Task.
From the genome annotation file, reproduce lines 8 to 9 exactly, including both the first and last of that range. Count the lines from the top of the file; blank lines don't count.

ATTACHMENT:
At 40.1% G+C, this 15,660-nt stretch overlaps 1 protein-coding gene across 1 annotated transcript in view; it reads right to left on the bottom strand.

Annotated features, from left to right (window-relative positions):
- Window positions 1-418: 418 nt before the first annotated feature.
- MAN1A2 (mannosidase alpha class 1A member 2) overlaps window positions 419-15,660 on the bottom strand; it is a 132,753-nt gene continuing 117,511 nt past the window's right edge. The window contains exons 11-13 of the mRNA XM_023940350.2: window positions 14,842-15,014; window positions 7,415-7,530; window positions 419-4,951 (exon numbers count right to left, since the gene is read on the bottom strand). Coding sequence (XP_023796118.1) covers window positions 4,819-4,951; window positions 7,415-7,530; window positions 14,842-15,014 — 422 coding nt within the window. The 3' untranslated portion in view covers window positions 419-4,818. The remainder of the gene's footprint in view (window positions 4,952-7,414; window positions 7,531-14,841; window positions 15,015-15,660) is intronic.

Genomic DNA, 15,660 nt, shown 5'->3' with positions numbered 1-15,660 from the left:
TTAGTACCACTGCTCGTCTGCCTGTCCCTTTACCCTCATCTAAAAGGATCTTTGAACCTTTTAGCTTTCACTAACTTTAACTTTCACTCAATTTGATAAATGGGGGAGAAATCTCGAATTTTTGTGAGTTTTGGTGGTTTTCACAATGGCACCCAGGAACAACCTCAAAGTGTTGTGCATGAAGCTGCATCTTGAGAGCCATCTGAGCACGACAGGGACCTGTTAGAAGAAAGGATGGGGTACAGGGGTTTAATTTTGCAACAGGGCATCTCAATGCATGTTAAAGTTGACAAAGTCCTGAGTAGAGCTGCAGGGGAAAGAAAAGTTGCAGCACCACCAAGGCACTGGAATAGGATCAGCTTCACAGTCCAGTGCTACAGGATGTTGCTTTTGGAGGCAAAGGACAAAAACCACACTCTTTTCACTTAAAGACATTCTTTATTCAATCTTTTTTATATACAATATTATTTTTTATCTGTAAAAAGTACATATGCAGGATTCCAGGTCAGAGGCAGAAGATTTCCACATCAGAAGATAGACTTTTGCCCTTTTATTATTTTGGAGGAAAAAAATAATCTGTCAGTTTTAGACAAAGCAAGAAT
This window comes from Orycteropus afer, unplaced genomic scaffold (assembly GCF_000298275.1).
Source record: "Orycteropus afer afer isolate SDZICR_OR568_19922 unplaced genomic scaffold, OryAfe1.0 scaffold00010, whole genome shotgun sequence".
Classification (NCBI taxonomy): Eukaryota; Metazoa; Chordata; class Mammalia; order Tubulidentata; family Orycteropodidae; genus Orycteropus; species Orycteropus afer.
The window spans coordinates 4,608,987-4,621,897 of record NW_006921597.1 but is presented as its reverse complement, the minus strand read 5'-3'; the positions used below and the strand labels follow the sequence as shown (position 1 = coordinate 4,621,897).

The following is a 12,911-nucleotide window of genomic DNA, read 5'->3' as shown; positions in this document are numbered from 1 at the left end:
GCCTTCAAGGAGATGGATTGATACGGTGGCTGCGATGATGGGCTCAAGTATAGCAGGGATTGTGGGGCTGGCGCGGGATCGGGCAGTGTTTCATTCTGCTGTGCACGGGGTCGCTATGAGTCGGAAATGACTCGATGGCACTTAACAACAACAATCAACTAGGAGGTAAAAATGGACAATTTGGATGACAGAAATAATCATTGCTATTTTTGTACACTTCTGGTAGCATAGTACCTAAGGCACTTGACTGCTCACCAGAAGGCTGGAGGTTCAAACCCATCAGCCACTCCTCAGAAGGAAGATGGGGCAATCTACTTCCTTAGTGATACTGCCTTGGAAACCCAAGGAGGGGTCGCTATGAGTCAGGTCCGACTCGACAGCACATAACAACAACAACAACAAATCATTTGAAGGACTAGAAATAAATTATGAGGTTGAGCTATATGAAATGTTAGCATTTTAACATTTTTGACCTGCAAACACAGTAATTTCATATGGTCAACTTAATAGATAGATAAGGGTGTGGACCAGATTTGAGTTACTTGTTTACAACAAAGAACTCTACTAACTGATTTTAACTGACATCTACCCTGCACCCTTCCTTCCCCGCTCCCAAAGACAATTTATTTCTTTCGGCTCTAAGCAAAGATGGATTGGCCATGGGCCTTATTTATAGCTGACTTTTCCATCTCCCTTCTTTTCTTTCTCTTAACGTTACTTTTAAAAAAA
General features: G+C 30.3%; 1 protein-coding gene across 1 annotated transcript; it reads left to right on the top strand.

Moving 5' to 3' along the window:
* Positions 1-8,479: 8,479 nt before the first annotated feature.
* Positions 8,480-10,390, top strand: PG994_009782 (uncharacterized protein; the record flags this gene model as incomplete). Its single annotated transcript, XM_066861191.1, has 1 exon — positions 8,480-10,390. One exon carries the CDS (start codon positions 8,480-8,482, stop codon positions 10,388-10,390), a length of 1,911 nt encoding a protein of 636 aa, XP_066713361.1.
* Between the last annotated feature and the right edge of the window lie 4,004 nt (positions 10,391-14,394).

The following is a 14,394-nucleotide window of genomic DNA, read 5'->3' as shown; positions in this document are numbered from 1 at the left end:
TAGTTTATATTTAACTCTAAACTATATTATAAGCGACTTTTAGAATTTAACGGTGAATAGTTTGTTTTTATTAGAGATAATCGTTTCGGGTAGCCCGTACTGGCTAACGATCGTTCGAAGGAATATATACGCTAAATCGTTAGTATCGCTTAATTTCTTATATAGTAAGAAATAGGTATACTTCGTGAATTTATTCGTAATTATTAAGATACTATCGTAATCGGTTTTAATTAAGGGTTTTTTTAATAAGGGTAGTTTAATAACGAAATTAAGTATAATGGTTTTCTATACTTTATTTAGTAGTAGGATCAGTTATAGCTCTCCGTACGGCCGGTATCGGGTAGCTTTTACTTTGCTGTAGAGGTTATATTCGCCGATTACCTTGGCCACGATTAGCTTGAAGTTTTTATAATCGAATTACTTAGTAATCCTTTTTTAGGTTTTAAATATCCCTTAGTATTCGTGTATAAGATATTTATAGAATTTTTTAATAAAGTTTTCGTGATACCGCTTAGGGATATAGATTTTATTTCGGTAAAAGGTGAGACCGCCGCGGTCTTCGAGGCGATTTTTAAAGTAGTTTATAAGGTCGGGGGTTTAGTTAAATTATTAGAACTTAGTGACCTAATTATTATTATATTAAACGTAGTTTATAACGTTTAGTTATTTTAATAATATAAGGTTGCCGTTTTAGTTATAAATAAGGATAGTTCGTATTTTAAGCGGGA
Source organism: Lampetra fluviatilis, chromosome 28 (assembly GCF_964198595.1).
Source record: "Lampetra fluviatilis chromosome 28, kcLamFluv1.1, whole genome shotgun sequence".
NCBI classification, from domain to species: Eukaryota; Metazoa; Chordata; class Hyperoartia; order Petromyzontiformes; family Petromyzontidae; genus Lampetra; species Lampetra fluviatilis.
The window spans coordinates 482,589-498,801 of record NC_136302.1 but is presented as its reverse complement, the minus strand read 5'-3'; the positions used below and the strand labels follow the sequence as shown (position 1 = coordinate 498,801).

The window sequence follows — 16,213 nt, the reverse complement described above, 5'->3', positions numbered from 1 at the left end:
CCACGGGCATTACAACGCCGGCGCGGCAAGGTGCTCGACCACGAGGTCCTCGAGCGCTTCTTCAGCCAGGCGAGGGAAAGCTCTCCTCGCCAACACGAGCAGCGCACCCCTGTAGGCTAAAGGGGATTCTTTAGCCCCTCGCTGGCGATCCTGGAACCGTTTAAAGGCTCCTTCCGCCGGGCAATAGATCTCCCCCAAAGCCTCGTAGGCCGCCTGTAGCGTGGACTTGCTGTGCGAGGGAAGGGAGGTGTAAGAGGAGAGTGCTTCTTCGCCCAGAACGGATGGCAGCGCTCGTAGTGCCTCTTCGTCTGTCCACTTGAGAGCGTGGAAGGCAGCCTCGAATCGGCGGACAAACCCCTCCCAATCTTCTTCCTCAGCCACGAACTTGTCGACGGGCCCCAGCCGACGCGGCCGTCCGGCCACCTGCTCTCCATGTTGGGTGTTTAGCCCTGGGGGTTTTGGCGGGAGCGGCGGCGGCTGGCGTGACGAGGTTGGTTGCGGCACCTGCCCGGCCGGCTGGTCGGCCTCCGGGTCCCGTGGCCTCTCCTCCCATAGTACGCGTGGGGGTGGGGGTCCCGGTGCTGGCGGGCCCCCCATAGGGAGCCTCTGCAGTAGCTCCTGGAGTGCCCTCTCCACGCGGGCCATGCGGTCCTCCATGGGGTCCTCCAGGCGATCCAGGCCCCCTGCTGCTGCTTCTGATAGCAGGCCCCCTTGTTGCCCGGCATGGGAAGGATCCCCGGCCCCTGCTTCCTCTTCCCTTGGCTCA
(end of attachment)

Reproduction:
Source record: "Orycteropus afer afer isolate SDZICR_OR568_19922 unplaced genomic scaffold, OryAfe1.0 scaffold00010, whole genome shotgun sequence".
Classification (NCBI taxonomy): Eukaryota; Metazoa; Chordata; class Mammalia; order Tubulidentata; family Orycteropodidae; genus Orycteropus; species Orycteropus afer.